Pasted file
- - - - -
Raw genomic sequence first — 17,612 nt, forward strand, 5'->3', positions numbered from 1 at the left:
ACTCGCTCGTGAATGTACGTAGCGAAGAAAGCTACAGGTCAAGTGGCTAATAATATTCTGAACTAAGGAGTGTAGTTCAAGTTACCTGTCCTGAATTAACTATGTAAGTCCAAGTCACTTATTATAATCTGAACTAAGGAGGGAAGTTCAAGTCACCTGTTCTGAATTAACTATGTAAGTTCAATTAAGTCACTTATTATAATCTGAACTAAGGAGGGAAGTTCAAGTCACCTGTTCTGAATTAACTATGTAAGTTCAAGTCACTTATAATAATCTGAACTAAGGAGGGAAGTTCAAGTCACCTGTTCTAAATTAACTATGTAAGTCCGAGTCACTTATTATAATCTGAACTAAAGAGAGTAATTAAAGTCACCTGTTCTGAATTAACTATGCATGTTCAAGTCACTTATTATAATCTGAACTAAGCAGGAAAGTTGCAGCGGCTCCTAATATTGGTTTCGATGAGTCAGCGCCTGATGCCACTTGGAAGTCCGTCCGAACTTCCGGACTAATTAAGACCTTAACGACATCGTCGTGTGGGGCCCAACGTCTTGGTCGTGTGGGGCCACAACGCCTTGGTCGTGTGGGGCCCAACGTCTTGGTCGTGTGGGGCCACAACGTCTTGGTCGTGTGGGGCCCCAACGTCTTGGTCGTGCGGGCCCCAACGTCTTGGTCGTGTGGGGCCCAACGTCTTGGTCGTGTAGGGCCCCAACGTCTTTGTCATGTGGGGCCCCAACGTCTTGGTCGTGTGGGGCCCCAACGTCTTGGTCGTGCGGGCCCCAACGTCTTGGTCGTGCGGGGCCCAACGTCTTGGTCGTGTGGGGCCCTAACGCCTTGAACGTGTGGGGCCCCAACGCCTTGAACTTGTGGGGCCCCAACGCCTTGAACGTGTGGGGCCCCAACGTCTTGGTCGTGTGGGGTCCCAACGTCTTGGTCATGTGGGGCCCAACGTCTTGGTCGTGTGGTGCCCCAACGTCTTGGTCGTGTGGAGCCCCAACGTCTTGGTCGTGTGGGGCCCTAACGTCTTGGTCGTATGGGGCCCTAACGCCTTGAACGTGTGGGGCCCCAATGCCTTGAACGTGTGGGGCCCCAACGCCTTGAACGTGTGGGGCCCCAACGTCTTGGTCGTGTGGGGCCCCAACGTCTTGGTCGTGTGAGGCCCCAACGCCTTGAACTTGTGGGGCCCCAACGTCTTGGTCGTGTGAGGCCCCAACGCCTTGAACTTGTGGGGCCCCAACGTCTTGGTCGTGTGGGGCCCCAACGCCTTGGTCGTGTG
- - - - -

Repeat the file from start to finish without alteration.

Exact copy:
Raw genomic sequence first — 17,612 nt, forward strand, 5'->3', positions numbered from 1 at the left:
ACTCGCTCGTGAATGTACGTAGCGAAGAAAGCTACAGGTCAAGTGGCTAATAATATTCTGAACTAAGGAGTGTAGTTCAAGTTACCTGTCCTGAATTAACTATGTAAGTCCAAGTCACTTATTATAATCTGAACTAAGGAGGGAAGTTCAAGTCACCTGTTCTGAATTAACTATGTAAGTTCAATTAAGTCACTTATTATAATCTGAACTAAGGAGGGAAGTTCAAGTCACCTGTTCTGAATTAACTATGTAAGTTCAAGTCACTTATAATAATCTGAACTAAGGAGGGAAGTTCAAGTCACCTGTTCTAAATTAACTATGTAAGTCCGAGTCACTTATTATAATCTGAACTAAAGAGAGTAATTAAAGTCACCTGTTCTGAATTAACTATGCATGTTCAAGTCACTTATTATAATCTGAACTAAGCAGGAAAGTTGCAGCGGCTCCTAATATTGGTTTCGATGAGTCAGCGCCTGATGCCACTTGGAAGTCCGTCCGAACTTCCGGACTAATTAAGACCTTAACGACATCGTCGTGTGGGGCCCAACGTCTTGGTCGTGTGGGGCCACAACGCCTTGGTCGTGTGGGGCCCAACGTCTTGGTCGTGTGGGGCCACAACGTCTTGGTCGTGTGGGGCCCCAACGTCTTGGTCGTGCGGGCCCCAACGTCTTGGTCGTGTGGGGCCCAACGTCTTGGTCGTGTAGGGCCCCAACGTCTTTGTCATGTGGGGCCCCAACGTCTTGGTCGTGTGGGGCCCCAACGTCTTGGTCGTGCGGGCCCCAACGTCTTGGTCGTGCGGGGCCCAACGTCTTGGTCGTGTGGGGCCCTAACGCCTTGAACGTGTGGGGCCCCAACGCCTTGAACTTGTGGGGCCCCAACGCCTTGAACGTGTGGGGCCCCAACGTCTTGGTCGTGTGGGGTCCCAACGTCTTGGTCATGTGGGGCCCAACGTCTTGGTCGTGTGGTGCCCCAACGTCTTGGTCGTGTGGAGCCCCAACGTCTTGGTCGTGTGGGGCCCTAACGTCTTGGTCGTATGGGGCCCTAACGCCTTGAACGTGTGGGGCCCCAATGCCTTGAACGTGTGGGGCCCCAACGCCTTGAACGTGTGGGGCCCCAACGTCTTGGTCGTGTGGGGCCCCAACGTCTTGGTCGTGTGAGGCCCCAACGCCTTGAACTTGTGGGGCCCCAACGTCTTGGTCGTGTGAGGCCCCAACGCCTTGAACTTGTGGGGCCCCAACGTCTTGGTCGTGTGGGGCCCCAACGCCTTGGTCGTGTG